Theatre Review by Matthew Murray - June 11, 2009
The Steppenwolf Theatre Company production of August: Osage County by Tracy Letts. Directed by Anna D. Shapiro. Scenic design by Todd Rosenthal. Costume design by Ana Kuzmanic. Lighting design by Ann. G. Wrightson. Sound design by Richard Woodbury. Original music by David Singer. Fight Choreographer Chuck Coyl. Dialect Coach Cecilie O'Reilly. Cast: Phylicia Rashad, Elizabeth Ashley, Anne Berkowitz, Guy Boyd, John Cullum, Kimberly Guerrero, Brian Kerwin, Mariann Mayberry, Michael Milligan, Amy Morton, Sally Murphy, Troy West, Frank Wood.
This isn't to say that the play, which since its December 2007 opening has received both the Tony Award and the Pulitzer Prize for Drama, and the production, directed by the Tony-winning Anna D. Shapiro, don't still exercise significant flair - they do - but the nature of their piercing pleasures has drastically changed. Through recasting of some crucial roles, with performers such as Phylicia Rashad and Elizabeth Ashley, and the softening of the remaining original cast members, a play that was a smoky pint of Guinness has morphed into a tumbler of sparkling ginger ale.
What's missing these days isn't so much energy or precision as the clenching, caustic rage that once made the Oklahoman Westons so deliciously brutal. Letts's play, for its uncommon size and scope (it runs nearly three and a half hours and counts 13 characters, each vital), has always been barely half a step removed from hand-wringing sitcom triumphalism. This gloriously inelegant rant against the oppression of and within a prototypical Red State thrives on smartly startling outrages - things like addiction, adultery, pedophilia, and of course incest - to fuel its scathing indictment of the Midwest's corrosivity.
When August: Osage County opened, it molded these clichés into a tangible, juicy show just tight enough to withstand the nearly parodic assault on the Westons by every imaginable social taboo. This was because its troupe of performers, like the rest of the production direct from the Steppenwolf Theatre Company in Chicago, had insulated their portrayals against the fake emotionalism that would reveal Letts's script as the largely artificial collection of woes it is. Now, most everyone has given in to baser pursuits, and become more "real" than real. This is fuel enough to propel the play, but not to prevent it from becoming nothing more than the shallow, gasp- and whisper-inducing stage page-turner it always teetered on the edge of being.
You may be tempted to pin this change in direction on casting Rashad as the Weston matriarch, Violet, and in some ways you'd be correct. True, Rashad lacks the innate appearance of callousness that Deanna Dunagan (who created Violet and won a Tony for her) and Estelle Parsons (who replaced Dunagan and will soon tour in the show) so freely wield. But she's created powerful visions of maternity in roles as varied as Lena Younger in A Raisin in the Sun, Aunt Ester in Gem of the Ocean, and the title character in the musical Bernarda Alba, so in many ways her casting seems wise.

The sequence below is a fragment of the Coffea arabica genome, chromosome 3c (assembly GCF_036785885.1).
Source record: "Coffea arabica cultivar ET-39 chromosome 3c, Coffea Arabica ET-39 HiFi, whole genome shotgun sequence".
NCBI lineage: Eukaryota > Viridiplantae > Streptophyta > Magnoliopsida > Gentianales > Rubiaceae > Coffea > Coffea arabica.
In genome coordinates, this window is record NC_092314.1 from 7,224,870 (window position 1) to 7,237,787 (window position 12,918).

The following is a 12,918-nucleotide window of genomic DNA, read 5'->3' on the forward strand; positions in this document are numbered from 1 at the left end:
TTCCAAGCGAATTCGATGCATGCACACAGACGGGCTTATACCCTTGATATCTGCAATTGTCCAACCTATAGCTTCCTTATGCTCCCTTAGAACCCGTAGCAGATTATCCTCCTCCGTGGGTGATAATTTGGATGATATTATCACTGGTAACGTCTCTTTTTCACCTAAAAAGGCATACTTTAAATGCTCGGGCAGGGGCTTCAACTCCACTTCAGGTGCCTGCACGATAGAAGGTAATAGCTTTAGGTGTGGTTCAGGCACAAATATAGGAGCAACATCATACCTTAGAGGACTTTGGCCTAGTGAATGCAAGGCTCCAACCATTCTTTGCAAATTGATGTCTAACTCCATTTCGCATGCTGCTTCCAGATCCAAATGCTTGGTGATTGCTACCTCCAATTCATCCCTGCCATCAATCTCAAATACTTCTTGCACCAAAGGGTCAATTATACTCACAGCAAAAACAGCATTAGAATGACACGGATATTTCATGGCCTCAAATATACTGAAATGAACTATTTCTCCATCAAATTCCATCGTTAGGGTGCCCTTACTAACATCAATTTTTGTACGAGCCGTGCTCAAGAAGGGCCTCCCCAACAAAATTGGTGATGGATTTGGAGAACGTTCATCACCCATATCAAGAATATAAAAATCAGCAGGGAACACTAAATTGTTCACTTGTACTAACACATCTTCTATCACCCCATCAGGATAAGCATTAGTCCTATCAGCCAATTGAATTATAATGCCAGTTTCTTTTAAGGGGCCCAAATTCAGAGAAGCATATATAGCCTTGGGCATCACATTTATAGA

That Violet, the play's unabashed and unstoppable truth teller, behaves this way, may not be an intentional choice; Rashad is doing nothing specifically wrong. But as with her most recent Broadway appearance as Big Mama in last year's Cat on a Hot Tin Roof, her technically valid approach falters in the greater context of the production in which it appears. Rashad's approach isn't so much wrong as incompatible with the other actors' bare-metal characterizations.
But there are problems even there. Ashley has turned Violet's sister Mattie Fae (a role for which Rondi Reed won a Tony) into a self-consciously actory glam girl who's less trapped by her life than she is captivated by her own personal drama, a glittery rather than a gritty choice. Amy Morton isn't as galvanizing as Barbara now as she was when she first started: She's fallen into a rut of reactive radioactivity, whereas one of the chief joys of the original production was watching Barbara develop her strength under the fire of Violet's implosion. Mattie Fae and Barbara must outline both Violet and the feminine core that drives the play as well as the Weston brood, but now they come across as too indecisive.
Everyone else is a mixed bag. The holdovers (notably Sally Murphy and Mariann Mayberry as Barbara's trouble-chased sisters) have generally retained their basic strengths, but lost sight of some of the details; the newcomers, such as Frank Wood as Barbara's cheating husband and Michael Milligan as Mattie Fae's son, do respectable if rather surface-level work. Only John Cullum, in the essentially ornamental role as the father who kick-starts the Westons' collapse, seems a complete success: weary, thoughtful, talkative, and yet oddly riveting - the play in a nutshell.
Given his limited participation in the action, there's not much Cullum can do to stem the tide of entertainment-for-entertainment's-sake that threatens August: Osage County's every scene like a flash flood. Whether that would be wise, even if it were within his power, is another issue: More plays need the devotion to theatrical enjoyment that this one has always possessed. But this production is no longer proving as conclusively as it used to that all that fun is more important or fulfilling than witnessing the disintegration of both a family and America itself.